Old Favourites: Chariots of Fire
Rich Lawes, March 26, 2012
When you have children it is easy to assume that your adventurous days of youth have passed and that your choices are limited to either waiting until your offspring are old enough to accompany you, or finding a babysitter to get out for a quick blast. However, with the right equipment and outdoor clothing even very young children and babies can tag along on a suprising amount of outdoor and urban adventure outings. Don’t despair!
This review concerns Chariot ‘child transportation system’ trailers and as I’ve now owned all three models in their ‘Sport’ range (in ascending order of expense!) over the space of six years I’m not going to limit myself to one model – this entire range is worth a mention. Chariot (part of the Thule group) design and assemble all their products in Calgary, Canada and make extensive use of recycled materials in their products. They also have a sister brand of cheaper children’s trailers entirely made in the Far-East called Croozer. Chariot runs two ranges of trailers: the first is the ‘Touring’ range designed with an emphasis upon urban cycling, the second is the ‘Sport’ range designed for flexibility so you don’t have to buy many different carriers for separate outdoor sports.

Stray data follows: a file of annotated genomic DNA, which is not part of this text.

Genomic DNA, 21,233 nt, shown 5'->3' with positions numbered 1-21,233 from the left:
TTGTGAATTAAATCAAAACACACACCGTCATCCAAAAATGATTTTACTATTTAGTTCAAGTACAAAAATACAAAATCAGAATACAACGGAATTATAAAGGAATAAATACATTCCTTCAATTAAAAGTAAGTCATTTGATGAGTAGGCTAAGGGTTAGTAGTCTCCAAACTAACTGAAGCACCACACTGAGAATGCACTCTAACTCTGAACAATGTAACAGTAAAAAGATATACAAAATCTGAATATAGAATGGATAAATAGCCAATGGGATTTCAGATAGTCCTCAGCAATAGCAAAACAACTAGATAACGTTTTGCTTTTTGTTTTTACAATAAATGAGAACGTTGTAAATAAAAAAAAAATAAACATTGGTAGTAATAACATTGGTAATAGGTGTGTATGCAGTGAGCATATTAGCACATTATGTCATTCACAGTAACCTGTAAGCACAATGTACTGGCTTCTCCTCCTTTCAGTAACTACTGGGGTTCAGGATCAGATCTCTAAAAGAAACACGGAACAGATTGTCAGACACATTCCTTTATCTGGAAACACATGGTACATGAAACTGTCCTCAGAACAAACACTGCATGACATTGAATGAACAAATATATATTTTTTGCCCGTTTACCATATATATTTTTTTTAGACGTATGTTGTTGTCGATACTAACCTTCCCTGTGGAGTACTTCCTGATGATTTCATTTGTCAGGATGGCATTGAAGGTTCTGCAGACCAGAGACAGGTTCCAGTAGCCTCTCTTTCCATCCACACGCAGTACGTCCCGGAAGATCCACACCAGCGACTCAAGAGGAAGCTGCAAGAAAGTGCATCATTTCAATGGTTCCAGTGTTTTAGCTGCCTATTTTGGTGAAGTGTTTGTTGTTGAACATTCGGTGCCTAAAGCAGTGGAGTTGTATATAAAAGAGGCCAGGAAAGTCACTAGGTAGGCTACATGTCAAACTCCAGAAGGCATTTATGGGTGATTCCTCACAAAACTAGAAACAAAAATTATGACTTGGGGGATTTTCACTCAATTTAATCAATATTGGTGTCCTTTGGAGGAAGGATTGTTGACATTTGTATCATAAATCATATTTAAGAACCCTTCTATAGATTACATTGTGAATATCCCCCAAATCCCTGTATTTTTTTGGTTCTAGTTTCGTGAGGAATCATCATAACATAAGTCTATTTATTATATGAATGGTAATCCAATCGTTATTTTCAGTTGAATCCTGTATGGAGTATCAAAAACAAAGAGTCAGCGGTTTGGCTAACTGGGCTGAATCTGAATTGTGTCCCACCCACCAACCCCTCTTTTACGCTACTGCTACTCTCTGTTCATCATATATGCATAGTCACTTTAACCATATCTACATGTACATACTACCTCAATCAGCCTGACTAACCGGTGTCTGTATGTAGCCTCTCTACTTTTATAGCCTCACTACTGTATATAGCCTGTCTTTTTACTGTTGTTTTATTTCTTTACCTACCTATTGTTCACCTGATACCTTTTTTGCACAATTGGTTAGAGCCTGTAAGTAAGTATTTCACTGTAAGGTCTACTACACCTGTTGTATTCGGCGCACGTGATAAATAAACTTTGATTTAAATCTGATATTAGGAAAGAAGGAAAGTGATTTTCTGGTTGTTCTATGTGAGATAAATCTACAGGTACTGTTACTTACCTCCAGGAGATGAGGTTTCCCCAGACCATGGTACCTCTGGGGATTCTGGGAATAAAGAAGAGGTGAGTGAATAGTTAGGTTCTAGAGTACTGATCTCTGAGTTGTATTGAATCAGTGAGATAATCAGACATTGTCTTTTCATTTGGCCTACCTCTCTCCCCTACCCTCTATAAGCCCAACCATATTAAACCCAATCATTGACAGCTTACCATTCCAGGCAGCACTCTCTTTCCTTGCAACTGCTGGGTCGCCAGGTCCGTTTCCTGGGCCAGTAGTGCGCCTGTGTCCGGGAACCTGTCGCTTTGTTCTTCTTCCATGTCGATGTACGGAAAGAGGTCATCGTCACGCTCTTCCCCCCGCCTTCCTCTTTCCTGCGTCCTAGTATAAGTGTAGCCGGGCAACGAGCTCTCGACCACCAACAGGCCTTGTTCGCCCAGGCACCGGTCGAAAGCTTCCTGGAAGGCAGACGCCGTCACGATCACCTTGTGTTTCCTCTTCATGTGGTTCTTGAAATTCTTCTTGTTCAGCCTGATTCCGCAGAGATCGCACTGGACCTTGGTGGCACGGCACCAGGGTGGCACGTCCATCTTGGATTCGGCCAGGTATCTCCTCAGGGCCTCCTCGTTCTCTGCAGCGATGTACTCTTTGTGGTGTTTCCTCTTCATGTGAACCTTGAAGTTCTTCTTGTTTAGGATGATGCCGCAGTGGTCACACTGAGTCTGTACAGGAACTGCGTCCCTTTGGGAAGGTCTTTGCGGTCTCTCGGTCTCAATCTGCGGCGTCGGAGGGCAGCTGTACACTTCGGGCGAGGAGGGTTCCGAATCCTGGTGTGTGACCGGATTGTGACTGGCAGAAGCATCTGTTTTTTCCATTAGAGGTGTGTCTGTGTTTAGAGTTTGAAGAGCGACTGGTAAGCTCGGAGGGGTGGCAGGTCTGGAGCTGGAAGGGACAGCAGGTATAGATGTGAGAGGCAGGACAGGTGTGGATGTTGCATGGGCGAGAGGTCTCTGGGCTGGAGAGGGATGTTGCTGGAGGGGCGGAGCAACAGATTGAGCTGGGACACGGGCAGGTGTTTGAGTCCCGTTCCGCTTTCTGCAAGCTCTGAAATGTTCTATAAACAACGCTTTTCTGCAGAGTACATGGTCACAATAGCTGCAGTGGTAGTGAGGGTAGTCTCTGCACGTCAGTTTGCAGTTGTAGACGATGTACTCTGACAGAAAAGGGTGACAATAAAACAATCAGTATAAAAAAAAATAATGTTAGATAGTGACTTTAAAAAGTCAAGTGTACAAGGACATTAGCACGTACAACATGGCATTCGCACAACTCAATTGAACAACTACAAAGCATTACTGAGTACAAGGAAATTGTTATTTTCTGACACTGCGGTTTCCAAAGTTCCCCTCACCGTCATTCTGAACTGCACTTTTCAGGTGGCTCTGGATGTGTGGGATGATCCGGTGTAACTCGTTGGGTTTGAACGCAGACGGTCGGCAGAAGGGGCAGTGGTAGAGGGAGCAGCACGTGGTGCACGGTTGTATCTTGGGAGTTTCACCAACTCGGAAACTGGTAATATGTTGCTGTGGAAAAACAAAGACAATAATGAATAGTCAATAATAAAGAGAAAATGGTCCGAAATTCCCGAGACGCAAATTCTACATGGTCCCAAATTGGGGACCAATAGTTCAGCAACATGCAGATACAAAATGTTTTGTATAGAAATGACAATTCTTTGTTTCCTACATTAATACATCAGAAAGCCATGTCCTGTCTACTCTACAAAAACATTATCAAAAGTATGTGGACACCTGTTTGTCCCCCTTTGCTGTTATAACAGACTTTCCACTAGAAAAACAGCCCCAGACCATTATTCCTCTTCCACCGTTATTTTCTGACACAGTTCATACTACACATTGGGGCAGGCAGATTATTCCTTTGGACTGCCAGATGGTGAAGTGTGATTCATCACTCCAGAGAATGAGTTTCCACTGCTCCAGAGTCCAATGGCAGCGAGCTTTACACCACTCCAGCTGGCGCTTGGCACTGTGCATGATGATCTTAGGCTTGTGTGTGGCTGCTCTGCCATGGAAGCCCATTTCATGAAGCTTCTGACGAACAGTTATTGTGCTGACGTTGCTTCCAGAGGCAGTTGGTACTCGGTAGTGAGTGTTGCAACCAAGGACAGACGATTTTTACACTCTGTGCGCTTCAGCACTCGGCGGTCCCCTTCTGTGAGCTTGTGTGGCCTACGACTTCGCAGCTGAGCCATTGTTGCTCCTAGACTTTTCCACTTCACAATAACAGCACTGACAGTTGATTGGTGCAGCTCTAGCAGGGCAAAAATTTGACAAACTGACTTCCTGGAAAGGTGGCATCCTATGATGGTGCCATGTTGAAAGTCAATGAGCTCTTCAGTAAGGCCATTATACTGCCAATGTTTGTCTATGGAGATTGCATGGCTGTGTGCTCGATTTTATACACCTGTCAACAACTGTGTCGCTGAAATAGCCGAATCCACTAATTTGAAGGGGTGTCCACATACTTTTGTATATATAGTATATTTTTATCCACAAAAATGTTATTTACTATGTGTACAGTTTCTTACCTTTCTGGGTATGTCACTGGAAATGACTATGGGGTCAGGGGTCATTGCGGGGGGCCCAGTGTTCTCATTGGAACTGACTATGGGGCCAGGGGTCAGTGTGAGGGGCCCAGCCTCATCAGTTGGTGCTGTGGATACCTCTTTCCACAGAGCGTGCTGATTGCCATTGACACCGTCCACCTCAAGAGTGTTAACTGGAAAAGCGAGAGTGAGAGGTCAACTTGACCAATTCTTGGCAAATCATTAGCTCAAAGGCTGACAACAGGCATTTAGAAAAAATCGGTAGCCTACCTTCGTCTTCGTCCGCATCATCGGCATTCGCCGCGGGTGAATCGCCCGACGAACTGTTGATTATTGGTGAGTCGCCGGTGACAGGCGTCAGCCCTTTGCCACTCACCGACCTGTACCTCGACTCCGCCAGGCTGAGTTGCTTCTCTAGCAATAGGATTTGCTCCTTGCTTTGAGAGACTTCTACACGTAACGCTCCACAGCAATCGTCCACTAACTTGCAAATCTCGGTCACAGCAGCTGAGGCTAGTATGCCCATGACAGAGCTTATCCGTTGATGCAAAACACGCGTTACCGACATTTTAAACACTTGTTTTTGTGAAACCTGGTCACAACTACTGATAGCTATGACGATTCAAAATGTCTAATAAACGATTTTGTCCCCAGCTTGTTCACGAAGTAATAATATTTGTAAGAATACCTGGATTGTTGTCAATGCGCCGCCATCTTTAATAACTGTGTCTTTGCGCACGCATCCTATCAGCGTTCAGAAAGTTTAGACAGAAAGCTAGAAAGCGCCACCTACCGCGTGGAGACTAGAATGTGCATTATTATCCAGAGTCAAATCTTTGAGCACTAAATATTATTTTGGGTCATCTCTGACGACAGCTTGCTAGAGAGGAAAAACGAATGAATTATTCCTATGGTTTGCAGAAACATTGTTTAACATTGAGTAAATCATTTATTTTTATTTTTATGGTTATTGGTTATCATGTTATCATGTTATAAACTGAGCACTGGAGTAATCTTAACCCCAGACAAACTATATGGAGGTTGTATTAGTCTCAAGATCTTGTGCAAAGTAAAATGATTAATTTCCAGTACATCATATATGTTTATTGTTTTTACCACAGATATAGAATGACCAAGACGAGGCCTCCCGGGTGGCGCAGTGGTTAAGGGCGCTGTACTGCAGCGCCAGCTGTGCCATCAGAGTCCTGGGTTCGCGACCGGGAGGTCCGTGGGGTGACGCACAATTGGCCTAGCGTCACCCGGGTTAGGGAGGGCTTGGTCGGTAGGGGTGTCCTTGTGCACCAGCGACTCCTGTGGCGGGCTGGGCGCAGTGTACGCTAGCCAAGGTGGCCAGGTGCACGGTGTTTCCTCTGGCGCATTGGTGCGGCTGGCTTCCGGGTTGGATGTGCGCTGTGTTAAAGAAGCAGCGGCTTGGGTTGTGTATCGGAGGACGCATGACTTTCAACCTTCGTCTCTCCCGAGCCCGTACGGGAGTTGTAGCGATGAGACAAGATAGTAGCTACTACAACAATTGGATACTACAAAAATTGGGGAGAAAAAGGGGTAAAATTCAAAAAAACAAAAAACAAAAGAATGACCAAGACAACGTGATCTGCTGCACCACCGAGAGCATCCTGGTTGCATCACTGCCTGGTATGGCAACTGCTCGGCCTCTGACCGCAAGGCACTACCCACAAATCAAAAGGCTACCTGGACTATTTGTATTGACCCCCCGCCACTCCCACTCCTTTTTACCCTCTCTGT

For those uninitiated to the world of ‘child transportation systems’, Chariot trailers in the Sport range can be rapidly converted for many outdoor activities. The trailers are usually either pushed by adults as joggers or towed as bike trailers. However, there are also conversion kits for cross-country skiing and if jogging isn’t taking you far enough into the wilderness a hiking harness kit is also available. Other popular accessories include full 360 degree pivot buggy wheels so you can make these trailers less cumbersome (and annoying to fellow shoppers) when you are hunting down groceries or attempting to educate your kids in the library. All trailers in the Chariot range are available with either single or double seats – although be warned that double trailers can get quite heavy if you are towing up big hills! These trailers also have plenty of storage space for camping equipment, spare clothes, food, water…or more normally shopping. In a nutshell they are robust, all-weather pieces of equipment that allow you to venture into the outdoors with your children and some spare kit.